Rebetiko have been around in some form since the turn of the century. In 1923 Greece was faced with the resettlement of over 1.5 million Greeks refugees from Asia Minor. As a result of this, shanty towns grew up around Athens, Piraeus and other cities. These refugees brought their music with them and this had the most pronounced effect on the urban music of Greece. Since the emergence of the modern Greek state, the upper and middle classes leaned towards the classical style of European music while at the other end of the social spectrum Greek and Byzantine traditions prevailed. This poor class of workers had a constant contact with the refugees and their culture. The musicians of these two cultures were constantly exchanging musical ideas.

Rebetiko have always been the music of the poor and the dispossessed, combined different styles of the region and with lyrics describing the joy, the sorrow, the difficulties of everyday life. The best definition of Rebetika is given by Gail Holst in her book The Road to Rebetika: "What was special about the Rebetika song was the combination between traditional musical forms of the Eastern Mediterranean and the words of the songs, which dealt with the life of the urban underworld and the less reputable elements of the society."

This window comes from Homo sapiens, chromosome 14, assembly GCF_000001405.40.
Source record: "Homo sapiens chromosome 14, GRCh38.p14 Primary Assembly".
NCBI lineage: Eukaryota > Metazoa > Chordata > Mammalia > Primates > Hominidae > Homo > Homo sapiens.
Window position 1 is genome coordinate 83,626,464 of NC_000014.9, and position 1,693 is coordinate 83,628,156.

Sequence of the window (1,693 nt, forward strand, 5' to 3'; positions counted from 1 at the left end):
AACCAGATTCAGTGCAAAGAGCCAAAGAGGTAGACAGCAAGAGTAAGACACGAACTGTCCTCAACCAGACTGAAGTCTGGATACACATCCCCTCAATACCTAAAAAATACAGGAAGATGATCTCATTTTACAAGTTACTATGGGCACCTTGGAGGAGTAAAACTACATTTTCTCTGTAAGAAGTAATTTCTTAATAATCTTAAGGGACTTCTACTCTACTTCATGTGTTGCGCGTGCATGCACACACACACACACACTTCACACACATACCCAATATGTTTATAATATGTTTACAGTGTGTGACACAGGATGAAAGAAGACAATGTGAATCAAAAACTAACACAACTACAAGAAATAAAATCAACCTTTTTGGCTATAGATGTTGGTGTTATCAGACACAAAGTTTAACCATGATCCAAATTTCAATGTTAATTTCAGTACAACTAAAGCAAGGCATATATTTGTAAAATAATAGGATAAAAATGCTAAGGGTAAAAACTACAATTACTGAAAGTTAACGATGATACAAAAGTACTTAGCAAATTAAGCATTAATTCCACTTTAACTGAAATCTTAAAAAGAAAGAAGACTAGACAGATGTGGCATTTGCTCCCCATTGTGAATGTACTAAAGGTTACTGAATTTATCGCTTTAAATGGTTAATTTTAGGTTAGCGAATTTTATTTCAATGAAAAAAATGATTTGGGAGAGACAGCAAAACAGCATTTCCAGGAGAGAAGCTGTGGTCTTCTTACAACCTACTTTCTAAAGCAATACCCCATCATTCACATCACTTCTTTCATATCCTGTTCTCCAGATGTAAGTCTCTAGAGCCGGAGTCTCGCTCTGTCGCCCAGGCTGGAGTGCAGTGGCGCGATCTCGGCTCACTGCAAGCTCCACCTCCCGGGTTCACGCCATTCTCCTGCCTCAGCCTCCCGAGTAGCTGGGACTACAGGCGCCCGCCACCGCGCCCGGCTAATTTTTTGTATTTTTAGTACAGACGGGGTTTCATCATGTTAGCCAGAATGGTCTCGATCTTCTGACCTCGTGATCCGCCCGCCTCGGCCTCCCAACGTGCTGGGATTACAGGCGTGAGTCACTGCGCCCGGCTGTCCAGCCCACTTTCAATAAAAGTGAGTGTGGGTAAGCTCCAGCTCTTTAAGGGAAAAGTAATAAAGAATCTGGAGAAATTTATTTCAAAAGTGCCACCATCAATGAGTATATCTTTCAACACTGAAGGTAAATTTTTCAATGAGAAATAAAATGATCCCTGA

Rebetiko has its origins in an oral tradition where improvisation played an important role in both the music and lyrics. Songs always started with an instrumental prelude, the taximi where a musician showed his ability. These Taximi would set the mood for the songs to come and they would last up to twenty minutes. After this the song would start, often with the singer improvising lyrics, sometimes to a familiar tune, mentioning people in the audience and referring on recent events of local interest.

In the 1920's and the 1930's Rebetika could be heard in several Tekedes of Athens, Piraeus and Thessaloniki. These were hash dens where the workers, the unemployed and the Manges would meet to drink coffee and enjoy Argiles (water pipes) of the best hashish. Sometimes a lone man would get up and dance a Zebekiko dance.